I was asked recently to take a look at a workflow made in excel. And by workflow, I mean they tried to shove an entire app into a spreadsheet. Here are a few takeaway for working with no / low code tools 🔽 :
If you're building on top of a spreadsheet, users will expect to interact with it like a spreadsheet. The document had a ton of macros that hacked together interactions by relying on unusual behaviors (view jump, weird selections rules)
After a bit of back and forth I realized that 2 parallels workflows existed in the same space. They wanted to unify all uses case into one space, but it ended up creating a lot of confusion by having 2 sources of data and a weird flow between elements.
I told you about the 2 workflows, it turns out that the simplest most polished one was used by 80% of the users. All the bloat was added to accommodate the power users that wanted more from the tool.
By releasing a slimmed down version they could :
1- make a quick release instead of holding the launch for months.
2- remove the complexity casual users would never use.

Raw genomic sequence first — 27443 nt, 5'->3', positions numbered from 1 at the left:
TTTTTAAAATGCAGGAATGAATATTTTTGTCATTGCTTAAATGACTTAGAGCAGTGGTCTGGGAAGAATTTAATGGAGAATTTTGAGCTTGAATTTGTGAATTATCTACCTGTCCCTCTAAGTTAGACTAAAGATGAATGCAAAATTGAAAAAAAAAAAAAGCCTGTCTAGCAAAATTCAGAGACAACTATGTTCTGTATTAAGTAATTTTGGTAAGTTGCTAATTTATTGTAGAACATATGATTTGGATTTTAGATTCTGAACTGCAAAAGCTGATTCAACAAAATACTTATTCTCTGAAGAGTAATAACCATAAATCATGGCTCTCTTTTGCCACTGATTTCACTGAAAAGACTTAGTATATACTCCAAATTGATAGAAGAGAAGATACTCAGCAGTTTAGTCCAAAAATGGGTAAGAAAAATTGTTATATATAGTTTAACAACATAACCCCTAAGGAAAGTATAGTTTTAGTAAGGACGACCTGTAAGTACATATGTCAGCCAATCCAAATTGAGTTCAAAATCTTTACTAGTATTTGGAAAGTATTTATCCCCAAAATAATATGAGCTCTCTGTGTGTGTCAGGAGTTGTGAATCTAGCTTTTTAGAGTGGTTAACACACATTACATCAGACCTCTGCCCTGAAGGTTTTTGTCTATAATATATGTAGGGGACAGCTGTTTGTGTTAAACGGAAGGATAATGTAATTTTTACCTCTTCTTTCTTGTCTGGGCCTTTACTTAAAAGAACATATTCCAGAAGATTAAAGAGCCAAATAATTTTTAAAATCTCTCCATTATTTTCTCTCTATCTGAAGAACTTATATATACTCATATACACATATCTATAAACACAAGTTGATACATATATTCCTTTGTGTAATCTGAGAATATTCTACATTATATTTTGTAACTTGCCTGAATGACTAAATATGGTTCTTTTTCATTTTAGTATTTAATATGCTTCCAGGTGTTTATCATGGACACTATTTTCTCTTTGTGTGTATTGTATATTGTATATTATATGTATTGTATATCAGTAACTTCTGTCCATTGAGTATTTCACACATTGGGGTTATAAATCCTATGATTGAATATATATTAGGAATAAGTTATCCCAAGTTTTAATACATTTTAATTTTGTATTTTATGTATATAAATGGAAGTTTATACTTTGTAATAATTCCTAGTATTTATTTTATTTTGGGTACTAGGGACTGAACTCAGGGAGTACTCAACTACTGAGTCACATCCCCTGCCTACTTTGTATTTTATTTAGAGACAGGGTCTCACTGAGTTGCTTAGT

3- Do a proper version for power users.
This is a tricky one because it's hard to figure out limitations for no code tools before you hit them.
Whether it's Excel, Django or Zapier, you'll gain a ton of time using it for their strength. But beware of the off-road, it might give you extra headache. If needed, try to split your workflow and do a part custom, it can be the best of both worlds.
A more global advice but always good to keep in mind. The goal is not necessarily to tweak your product into being used in the first 10 seconds. Depending on the context, people would rather give a few minutes of their time to have a better grasp on the product. And for professional tools, the idea that it could be used without proper training is just crazy. Superhuman (the email app) is a great example of this principle.
Thanks for reading, hope you got value from this !